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Spotify announced on 2nd November 2020 that it will soon roll out an experimental tool - ‘Discovery Mode’ for Artists and Record labels to promote their music.
What does ‘Discovery Mode’ do?
- Artists/Record labels obtain higher exposure for certain tracks BUT, they get paid less in royalties per stream.
- They can opt-out of this and be paid at the standard royalty rates BUT, their songs won’t be prioritised
- The music community did not appreciate the announcement and found it to be distasteful.
- Many artists have been fighting for fairer royalties since Spotify’s inception. Just a week prior to the announcement, UMAW (Union of Musicians and Allied Workers) launched a petition seeking “Justice at Spotify” for higher royalty rates per stream and more transparency in contracts.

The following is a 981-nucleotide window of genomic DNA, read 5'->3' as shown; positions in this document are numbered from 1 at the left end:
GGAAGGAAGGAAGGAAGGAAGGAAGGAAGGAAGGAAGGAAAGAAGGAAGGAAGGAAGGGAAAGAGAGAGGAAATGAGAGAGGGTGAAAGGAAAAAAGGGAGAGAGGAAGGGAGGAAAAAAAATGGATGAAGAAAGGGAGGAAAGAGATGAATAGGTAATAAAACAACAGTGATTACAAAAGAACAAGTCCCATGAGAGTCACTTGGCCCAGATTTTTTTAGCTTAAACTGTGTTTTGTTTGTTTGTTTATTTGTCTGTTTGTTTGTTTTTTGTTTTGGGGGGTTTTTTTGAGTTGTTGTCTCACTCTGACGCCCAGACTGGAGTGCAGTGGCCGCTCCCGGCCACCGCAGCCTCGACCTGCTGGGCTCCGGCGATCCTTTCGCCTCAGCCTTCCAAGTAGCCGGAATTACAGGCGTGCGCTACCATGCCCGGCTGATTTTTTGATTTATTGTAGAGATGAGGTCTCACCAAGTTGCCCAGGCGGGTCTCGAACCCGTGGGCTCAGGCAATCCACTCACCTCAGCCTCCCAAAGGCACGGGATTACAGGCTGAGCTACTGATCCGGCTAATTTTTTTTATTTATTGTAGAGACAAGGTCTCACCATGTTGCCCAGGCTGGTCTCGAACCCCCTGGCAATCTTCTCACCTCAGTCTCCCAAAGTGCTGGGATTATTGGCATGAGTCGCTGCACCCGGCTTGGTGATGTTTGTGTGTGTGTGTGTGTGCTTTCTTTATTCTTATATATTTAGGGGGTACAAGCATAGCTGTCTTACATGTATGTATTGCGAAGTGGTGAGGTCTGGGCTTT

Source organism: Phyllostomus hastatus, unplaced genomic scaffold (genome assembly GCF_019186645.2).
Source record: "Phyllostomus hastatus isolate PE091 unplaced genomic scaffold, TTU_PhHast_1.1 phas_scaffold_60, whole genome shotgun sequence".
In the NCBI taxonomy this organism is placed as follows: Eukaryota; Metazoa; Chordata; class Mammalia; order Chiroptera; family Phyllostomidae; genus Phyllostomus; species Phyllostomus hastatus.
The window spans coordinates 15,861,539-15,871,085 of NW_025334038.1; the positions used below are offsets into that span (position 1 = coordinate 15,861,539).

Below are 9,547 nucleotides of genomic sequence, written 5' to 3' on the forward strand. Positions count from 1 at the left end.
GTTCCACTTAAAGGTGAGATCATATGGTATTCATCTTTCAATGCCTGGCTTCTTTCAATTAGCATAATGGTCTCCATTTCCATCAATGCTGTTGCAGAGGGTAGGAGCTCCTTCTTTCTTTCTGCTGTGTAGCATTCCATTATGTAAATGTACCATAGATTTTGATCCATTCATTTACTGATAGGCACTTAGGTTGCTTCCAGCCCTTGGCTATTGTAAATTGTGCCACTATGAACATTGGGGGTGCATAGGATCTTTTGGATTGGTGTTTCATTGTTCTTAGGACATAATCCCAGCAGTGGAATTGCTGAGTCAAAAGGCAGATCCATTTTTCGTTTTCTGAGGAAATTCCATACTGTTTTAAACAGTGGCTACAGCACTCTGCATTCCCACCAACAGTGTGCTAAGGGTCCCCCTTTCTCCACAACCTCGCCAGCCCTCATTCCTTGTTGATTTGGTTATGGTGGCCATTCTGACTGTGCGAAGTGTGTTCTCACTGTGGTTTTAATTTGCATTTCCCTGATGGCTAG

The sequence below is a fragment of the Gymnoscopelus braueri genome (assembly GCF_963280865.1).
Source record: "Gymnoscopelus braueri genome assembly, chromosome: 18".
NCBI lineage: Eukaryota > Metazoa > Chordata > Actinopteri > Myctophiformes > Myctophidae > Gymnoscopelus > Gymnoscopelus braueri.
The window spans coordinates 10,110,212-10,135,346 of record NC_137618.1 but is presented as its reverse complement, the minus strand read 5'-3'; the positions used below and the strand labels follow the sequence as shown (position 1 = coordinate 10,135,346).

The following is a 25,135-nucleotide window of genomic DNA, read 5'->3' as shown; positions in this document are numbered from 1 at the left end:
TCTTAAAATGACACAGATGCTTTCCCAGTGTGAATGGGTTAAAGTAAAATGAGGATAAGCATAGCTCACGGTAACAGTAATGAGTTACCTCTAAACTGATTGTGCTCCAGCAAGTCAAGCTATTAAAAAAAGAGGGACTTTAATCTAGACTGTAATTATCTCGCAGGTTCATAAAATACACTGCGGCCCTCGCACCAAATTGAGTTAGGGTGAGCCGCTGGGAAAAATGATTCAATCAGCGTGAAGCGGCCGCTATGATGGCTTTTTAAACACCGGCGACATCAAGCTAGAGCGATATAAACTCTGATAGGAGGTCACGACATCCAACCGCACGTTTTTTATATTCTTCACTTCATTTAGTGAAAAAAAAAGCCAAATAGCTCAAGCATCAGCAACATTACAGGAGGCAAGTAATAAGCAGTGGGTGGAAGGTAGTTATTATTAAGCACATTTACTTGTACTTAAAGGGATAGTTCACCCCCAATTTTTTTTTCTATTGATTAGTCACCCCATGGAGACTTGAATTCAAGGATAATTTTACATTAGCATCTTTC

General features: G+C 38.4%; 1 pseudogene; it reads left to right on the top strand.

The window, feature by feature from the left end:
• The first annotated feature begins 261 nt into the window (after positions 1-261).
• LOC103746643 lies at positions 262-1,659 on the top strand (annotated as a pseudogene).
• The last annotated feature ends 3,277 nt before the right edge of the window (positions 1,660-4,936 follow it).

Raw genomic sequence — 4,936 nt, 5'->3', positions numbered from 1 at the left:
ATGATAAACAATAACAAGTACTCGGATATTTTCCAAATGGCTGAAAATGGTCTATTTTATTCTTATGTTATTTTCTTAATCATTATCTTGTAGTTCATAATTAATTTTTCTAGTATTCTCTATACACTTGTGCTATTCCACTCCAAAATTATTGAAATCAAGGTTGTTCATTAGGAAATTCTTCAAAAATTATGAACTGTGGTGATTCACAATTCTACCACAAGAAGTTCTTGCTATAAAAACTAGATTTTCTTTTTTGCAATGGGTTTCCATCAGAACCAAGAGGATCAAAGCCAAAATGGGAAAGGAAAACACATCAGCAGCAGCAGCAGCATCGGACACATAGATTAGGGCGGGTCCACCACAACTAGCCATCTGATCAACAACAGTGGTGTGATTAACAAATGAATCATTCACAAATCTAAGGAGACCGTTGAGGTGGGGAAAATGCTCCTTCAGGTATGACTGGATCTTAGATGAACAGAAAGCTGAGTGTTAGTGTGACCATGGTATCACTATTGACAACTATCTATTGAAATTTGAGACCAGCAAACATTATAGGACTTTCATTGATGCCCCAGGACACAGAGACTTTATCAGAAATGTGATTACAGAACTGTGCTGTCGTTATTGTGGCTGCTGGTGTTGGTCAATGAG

- ‘Discovery Mode’ was equated as a streaming platform ‘payola’. (Payola was termed to be a form of bribery by record labels to radio stations to boost their songs’ airtime on radio.)
Spotify’s tone-deaf announcement, amidst a global pandemic, of the ‘pay-for-play’ model, if used extensively, will make it difficult for smaller labels and indie artists to stay competitive if they opt out, reinforcing the ‘struggling artist’.
Spotify’s ad sales have been on the decline recently. The company has invested heavily in the podcast sector as well. ‘Discovery Mode’ could be a way to sustain the company financially. The announcement, however, does reiterate that the tool is still experimental and have not specified how much lower the stream royalty rates will be. It would be logical to assume that they will react to the industry response to make changes to the feature or even scrap it entirely.